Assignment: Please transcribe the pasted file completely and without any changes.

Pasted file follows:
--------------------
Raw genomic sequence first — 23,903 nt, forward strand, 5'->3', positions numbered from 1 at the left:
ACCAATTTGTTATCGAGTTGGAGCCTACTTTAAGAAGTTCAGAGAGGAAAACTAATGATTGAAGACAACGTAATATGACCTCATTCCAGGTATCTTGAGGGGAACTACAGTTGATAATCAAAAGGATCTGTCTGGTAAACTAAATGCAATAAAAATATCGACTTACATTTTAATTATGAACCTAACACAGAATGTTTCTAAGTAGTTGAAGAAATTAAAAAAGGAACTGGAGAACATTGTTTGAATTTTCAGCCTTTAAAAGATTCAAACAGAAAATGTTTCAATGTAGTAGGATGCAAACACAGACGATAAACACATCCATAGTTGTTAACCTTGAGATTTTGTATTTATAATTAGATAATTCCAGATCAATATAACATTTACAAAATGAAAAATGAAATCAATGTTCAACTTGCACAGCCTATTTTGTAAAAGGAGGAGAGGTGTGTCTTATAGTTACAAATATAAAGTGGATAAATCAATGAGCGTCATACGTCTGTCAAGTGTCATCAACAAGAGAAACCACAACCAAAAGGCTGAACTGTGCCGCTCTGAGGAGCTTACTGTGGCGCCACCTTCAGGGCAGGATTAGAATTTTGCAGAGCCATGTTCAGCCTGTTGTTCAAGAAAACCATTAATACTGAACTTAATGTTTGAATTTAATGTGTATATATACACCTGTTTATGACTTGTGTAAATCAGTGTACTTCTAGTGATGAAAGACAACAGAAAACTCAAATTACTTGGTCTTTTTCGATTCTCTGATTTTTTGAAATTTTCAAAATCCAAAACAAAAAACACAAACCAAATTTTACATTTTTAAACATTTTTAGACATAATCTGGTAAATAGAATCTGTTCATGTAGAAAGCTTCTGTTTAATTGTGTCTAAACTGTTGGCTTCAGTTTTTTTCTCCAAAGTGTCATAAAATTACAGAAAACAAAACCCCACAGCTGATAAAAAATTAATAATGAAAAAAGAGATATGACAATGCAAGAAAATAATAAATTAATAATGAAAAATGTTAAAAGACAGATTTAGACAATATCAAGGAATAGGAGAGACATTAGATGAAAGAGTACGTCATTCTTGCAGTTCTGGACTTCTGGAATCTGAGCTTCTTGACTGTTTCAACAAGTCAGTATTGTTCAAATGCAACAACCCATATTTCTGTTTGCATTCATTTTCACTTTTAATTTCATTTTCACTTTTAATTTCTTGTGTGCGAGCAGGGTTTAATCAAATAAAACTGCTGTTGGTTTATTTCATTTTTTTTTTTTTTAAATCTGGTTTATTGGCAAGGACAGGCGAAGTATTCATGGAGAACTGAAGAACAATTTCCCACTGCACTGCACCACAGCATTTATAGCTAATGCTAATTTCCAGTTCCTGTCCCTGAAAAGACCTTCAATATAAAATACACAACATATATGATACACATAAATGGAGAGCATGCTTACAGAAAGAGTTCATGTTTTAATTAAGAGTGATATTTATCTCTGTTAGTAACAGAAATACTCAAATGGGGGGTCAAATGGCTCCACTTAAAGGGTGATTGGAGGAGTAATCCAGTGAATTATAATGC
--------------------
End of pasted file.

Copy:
Raw genomic sequence first — 23,903 nt, forward strand, 5'->3', positions numbered from 1 at the left:
ACCAATTTGTTATCGAGTTGGAGCCTACTTTAAGAAGTTCAGAGAGGAAAACTAATGATTGAAGACAACGTAATATGACCTCATTCCAGGTATCTTGAGGGGAACTACAGTTGATAATCAAAAGGATCTGTCTGGTAAACTAAATGCAATAAAAATATCGACTTACATTTTAATTATGAACCTAACACAGAATGTTTCTAAGTAGTTGAAGAAATTAAAAAAGGAACTGGAGAACATTGTTTGAATTTTCAGCCTTTAAAAGATTCAAACAGAAAATGTTTCAATGTAGTAGGATGCAAACACAGACGATAAACACATCCATAGTTGTTAACCTTGAGATTTTGTATTTATAATTAGATAATTCCAGATCAATATAACATTTACAAAATGAAAAATGAAATCAATGTTCAACTTGCACAGCCTATTTTGTAAAAGGAGGAGAGGTGTGTCTTATAGTTACAAATATAAAGTGGATAAATCAATGAGCGTCATACGTCTGTCAAGTGTCATCAACAAGAGAAACCACAACCAAAAGGCTGAACTGTGCCGCTCTGAGGAGCTTACTGTGGCGCCACCTTCAGGGCAGGATTAGAATTTTGCAGAGCCATGTTCAGCCTGTTGTTCAAGAAAACCATTAATACTGAACTTAATGTTTGAATTTAATGTGTATATATACACCTGTTTATGACTTGTGTAAATCAGTGTACTTCTAGTGATGAAAGACAACAGAAAACTCAAATTACTTGGTCTTTTTCGATTCTCTGATTTTTTGAAATTTTCAAAATCCAAAACAAAAAACACAAACCAAATTTTACATTTTTAAACATTTTTAGACATAATCTGGTAAATAGAATCTGTTCATGTAGAAAGCTTCTGTTTAATTGTGTCTAAACTGTTGGCTTCAGTTTTTTTCTCCAAAGTGTCATAAAATTACAGAAAACAAAACCCCACAGCTGATAAAAAATTAATAATGAAAAAAGAGATATGACAATGCAAGAAAATAATAAATTAATAATGAAAAATGTTAAAAGACAGATTTAGACAATATCAAGGAATAGGAGAGACATTAGATGAAAGAGTACGTCATTCTTGCAGTTCTGGACTTCTGGAATCTGAGCTTCTTGACTGTTTCAACAAGTCAGTATTGTTCAAATGCAACAACCCATATTTCTGTTTGCATTCATTTTCACTTTTAATTTCATTTTCACTTTTAATTTCTTGTGTGCGAGCAGGGTTTAATCAAATAAAACTGCTGTTGGTTTATTTCATTTTTTTTTTTTTTAAATCTGGTTTATTGGCAAGGACAGGCGAAGTATTCATGGAGAACTGAAGAACAATTTCCCACTGCACTGCACCACAGCATTTATAGCTAATGCTAATTTCCAGTTCCTGTCCCTGAAAAGACCTTCAATATAAAATACACAACATATATGATACACATAAATGGAGAGCATGCTTACAGAAAGAGTTCATGTTTTAATTAAGAGTGATATTTATCTCTGTTAGTAACAGAAATACTCAAATGGGGGGTCAAATGGCTCCACTTAAAGGGTGATTGGAGGAGTAATCCAGTGAATTATAATGC